I would suspect that the hours worked growth will need to stay above the employment growth for a few more months before we have any chance of seeing a good increase in employment.
As a result the Hours worked per employed has now risen for the past 6 months, but is still well below pre-GFC levels:
So there is some employment growth but not much, and what there is, is mostly part-time
But even the part-time employment growth is slowing as can be seen pretty starkly when we compare monthly full-time and part-time employment growth:
Not surprisingly the unemployment rate of those looking for full-time work remains well above the total rate:
The gap has narrowed a bit, but looking back over the past 10 years, we see the gap is as big as it has been outside the GFC period:
The Participation Rate has received a fair bit of attention today, and not surprisingly because it has rather dived in the past few months:
Now it is always worth remembering that the participation rate can fall for a couple reasons. The first is the most obvious – people have given up looking for work. But the second is why they have done that. For some it is due to despair, for other it is due to age.
The ageing of the population remains with us, and I seriously doubt we’ll see a participation rate ever again at the near 66.0% that it reached in late 201o.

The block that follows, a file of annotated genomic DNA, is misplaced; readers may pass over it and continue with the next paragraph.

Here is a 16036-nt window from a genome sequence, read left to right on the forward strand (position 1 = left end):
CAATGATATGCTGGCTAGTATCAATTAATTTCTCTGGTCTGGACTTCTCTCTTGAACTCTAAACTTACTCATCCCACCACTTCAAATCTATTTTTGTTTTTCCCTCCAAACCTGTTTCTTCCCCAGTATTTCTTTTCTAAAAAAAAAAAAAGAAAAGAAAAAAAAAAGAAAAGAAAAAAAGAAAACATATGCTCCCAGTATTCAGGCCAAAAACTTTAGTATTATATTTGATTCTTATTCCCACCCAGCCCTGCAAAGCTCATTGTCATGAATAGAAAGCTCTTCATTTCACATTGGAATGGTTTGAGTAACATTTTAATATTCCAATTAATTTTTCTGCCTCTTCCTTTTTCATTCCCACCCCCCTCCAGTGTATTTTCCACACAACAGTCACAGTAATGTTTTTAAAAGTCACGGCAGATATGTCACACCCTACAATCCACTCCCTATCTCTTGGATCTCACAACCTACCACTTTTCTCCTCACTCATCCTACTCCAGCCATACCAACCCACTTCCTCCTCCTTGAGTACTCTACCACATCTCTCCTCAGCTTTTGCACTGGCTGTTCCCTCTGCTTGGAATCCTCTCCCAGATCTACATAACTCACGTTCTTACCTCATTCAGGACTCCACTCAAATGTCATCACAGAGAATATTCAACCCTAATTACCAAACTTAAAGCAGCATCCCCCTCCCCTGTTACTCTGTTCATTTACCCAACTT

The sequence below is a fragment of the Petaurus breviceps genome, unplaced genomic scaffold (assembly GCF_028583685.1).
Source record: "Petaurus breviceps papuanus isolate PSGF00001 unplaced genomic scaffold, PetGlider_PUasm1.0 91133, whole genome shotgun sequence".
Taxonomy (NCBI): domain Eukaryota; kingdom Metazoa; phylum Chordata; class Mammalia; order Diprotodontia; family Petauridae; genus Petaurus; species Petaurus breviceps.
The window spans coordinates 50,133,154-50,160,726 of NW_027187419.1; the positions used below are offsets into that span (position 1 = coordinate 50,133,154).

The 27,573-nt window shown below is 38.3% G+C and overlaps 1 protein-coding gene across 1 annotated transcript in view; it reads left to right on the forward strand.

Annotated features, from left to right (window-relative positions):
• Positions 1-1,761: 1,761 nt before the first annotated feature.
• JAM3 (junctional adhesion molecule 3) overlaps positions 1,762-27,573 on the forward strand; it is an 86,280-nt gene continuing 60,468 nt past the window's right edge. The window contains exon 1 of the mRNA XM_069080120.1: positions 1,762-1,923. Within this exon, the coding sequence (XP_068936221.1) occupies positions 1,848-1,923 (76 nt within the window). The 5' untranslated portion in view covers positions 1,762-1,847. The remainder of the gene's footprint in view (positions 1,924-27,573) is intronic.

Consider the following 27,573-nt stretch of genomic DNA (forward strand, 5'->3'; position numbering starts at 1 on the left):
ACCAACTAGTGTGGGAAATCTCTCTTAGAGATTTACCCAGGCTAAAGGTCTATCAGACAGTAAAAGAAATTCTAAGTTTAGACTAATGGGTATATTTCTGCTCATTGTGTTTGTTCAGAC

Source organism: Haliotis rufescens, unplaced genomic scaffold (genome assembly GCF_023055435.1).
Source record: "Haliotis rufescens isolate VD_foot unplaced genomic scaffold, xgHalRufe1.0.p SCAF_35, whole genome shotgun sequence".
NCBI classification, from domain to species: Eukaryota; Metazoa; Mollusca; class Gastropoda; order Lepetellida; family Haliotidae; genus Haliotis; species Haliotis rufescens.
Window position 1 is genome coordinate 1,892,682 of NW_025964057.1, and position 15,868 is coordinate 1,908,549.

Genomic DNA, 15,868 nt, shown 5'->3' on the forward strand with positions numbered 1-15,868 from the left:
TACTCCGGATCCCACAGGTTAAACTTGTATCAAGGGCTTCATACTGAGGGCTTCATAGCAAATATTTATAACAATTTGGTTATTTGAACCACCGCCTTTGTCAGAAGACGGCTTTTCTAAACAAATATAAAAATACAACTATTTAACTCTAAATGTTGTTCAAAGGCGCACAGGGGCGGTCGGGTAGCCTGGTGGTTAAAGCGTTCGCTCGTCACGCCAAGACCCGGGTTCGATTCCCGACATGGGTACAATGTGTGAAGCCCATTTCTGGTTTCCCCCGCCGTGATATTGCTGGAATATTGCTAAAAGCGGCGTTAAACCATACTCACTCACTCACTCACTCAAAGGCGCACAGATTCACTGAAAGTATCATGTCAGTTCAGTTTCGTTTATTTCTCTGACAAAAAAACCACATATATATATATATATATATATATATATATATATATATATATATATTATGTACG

Indeed a look at the past 20 years suggests 2008-2012 was a abnormal level rather than the expected to be norm.
One thing to note is that since November 2010 the total participation has fallen 0.8 percentage points, but the 15-64year old participation rate has only fallen 0.3 percentage points in that time.
People are getting old, more than people are getting discouraged. For a better look at the ageing dynamic, Matt Cowgill has some excellent graphs on it all. My very quick and dirty look at the impact of the ageing of the population is to compare the change in the total employment to population ratio and that of 15-64yo since April 2008 (the peak level).
While during the GFC the both rates fell and rose around the same, since the end of 2010 the total rate has fallen faster. And as we know 2010 minus 1945 is 65 – or the beginning of the retirement age for baby boomers.
(I really should use the 25-54 age bracket, as what we’re also seeing now is that 15-24yo are staying in school/uni/TAFE more than they sued to, which is also reducing the total rate somewhat).
OK, now onto the growth of employment for men and women. Usually I look at total employment, but let’s just look at full-time work:
For the first time since the GFC period, annual male full-time employment fell in the past 12 months. While full-time employment for women is holding up, growth has moderated in the past 12 months.
Not a really wonderful picture of economic health. Yes the unemployment rate went down, but let’s not get too excited, when full-0time work numbers start picking up, then we can begin to say the corner has been turned.